Class 12 of Spring 2018 – Lipids Part 2 – Chapter 6

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Adipose/Liver-Free Fatty Acid/VLDL cycle

Because the Dixon cycle (my favorite term for this system) is a

cycle, it can start anywhere and end anywhere. In the adipocyte

(fat cell–and we are mainly talking about the white adipose cell),

triglyceride (TAG) in the fat droplet is broken down (See #1) to

free fatty acids (FA), which then diffuse into blood and bind to

albumin, the predominant protein in blood. Albumin carries (via

blood) the free fatty acids (yellow arrows) throughout the

body–especially to heart, bone, and muscle (See #2). The left

over free fatty acids are taken up by liver (See #3), where they

are re-synthesized into TAGs. Apolipoprotein B (ApoB)–a very

large protein made in liver, wraps itself around (like a belt!) a

lipid droplet containing triglyceride (TAG) and cholesterol to form

the lipoprotein called Very Low Density Lipoprotein (VLDL). The

liver hepatocyte secretes VLDL particles into the blood (See #5)

and they permeate throughout the body and deliver fatty acids

(red arrows) to tissues like heart, muscle, and bone marrow. An

enzyme called Lipoprotein Lipase (LPL) is located on the surface

of the endothelium of blood vessels (facing the blood flow) of

many tissues and “catches” the VLDL particles. Lipoprotein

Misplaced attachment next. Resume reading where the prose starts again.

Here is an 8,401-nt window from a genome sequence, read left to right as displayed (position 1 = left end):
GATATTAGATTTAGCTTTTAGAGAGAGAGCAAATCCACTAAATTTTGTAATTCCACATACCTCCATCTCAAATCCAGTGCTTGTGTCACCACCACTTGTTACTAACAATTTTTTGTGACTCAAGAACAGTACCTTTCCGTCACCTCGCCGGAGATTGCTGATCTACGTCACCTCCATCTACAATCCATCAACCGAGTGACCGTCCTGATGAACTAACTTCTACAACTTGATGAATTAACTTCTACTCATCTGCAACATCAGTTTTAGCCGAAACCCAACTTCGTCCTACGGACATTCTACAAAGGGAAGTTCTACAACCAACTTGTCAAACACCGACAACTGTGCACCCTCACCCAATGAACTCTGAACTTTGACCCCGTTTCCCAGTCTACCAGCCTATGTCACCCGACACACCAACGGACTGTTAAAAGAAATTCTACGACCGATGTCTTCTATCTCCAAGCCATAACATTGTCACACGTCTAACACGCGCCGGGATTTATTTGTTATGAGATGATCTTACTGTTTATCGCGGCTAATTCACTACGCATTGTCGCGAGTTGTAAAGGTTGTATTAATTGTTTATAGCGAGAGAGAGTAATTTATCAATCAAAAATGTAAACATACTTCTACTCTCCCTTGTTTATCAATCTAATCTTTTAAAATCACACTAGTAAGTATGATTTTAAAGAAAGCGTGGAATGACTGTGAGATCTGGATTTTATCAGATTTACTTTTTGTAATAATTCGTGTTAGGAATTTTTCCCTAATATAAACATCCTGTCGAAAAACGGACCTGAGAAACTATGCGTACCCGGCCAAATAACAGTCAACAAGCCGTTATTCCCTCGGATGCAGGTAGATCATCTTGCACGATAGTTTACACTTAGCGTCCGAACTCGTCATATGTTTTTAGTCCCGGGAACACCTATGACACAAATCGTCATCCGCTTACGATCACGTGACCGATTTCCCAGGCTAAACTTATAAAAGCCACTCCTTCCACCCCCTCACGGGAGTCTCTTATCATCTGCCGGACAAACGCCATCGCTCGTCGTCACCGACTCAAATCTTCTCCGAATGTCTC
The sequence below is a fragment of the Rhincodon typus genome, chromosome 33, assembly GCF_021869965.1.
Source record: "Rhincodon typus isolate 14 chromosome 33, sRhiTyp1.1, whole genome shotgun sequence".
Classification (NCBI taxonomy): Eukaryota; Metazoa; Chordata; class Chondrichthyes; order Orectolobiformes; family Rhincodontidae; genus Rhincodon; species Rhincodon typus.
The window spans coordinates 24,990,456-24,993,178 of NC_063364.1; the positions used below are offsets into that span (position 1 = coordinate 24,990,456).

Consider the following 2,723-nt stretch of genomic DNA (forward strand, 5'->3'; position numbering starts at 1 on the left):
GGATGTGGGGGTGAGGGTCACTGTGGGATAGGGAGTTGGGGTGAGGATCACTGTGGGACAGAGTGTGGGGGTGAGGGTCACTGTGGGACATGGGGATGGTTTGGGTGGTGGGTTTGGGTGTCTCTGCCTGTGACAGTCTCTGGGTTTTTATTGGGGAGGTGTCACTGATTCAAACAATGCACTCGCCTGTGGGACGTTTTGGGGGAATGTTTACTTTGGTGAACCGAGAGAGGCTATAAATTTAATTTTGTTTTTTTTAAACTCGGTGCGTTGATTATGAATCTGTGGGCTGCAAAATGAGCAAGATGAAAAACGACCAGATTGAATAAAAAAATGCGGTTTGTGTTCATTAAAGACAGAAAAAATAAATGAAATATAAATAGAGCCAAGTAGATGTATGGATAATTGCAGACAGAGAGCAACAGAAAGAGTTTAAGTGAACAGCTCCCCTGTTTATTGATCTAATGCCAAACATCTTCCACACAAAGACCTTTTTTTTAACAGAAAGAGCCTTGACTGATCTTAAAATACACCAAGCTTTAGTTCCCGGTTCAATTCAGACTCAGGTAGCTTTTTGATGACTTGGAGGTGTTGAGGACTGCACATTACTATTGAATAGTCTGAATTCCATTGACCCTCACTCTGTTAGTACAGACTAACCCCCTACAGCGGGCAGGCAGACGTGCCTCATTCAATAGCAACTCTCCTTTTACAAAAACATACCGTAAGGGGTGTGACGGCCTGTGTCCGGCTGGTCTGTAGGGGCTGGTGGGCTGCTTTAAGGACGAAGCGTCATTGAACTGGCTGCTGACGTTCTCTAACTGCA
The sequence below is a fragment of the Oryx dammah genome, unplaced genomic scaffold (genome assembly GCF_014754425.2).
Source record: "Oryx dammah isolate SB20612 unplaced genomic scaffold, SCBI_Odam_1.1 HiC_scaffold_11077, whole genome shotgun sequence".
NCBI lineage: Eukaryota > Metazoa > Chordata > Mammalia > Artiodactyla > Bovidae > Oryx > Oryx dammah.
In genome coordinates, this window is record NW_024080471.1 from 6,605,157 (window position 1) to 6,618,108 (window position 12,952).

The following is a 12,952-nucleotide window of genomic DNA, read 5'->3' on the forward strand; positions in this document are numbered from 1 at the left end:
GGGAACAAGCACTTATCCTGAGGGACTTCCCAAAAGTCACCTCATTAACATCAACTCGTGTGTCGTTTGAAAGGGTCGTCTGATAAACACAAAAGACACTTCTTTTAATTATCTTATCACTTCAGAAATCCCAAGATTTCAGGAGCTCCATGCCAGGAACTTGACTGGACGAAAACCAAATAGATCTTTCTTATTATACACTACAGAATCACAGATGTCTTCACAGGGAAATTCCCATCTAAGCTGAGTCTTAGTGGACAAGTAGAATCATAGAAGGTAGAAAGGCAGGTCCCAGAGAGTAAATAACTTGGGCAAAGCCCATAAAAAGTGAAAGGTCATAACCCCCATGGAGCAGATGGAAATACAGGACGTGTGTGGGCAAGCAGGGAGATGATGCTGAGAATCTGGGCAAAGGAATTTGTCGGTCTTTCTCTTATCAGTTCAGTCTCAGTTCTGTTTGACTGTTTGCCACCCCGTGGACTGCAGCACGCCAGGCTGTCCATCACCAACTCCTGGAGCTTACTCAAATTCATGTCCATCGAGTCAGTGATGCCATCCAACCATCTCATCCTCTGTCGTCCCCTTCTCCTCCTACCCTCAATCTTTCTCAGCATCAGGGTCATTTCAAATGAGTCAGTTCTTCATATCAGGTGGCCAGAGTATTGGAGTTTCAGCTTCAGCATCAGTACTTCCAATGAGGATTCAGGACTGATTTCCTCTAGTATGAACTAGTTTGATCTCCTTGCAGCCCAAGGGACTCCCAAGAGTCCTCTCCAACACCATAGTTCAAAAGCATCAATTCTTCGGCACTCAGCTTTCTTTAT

Lipase reaches into the droplet within the VLDL particle and

hydrolyzes the three fatty acids off the TAG molecule.

These fatty acids either diffuse or are transported into cells of the heart,

muscle, and other tissues. Eventually, the remaining fatty acids

in VLDL (in the form of TAG), are returned to adipose cells. In

this way, using two unique and overlapping systems–the albumin

system and the VLDL system, all of the tissues of the body have

access to energy, in the form of fatty acids (the body’s gasoline).

In the final step of the cycle (right bottom corner-See #6) about

50% of the VLDL particles, now largely depleted of TAG, are

converted to Low Density Lipoprotein (LDL) (also known as the

“Bad Cholesterol”), which, after a half-life of 3 days, is then taken

up by the liver using LDL receptors. This returns the remaining

extra cholesterol and other lipids back to the liver.

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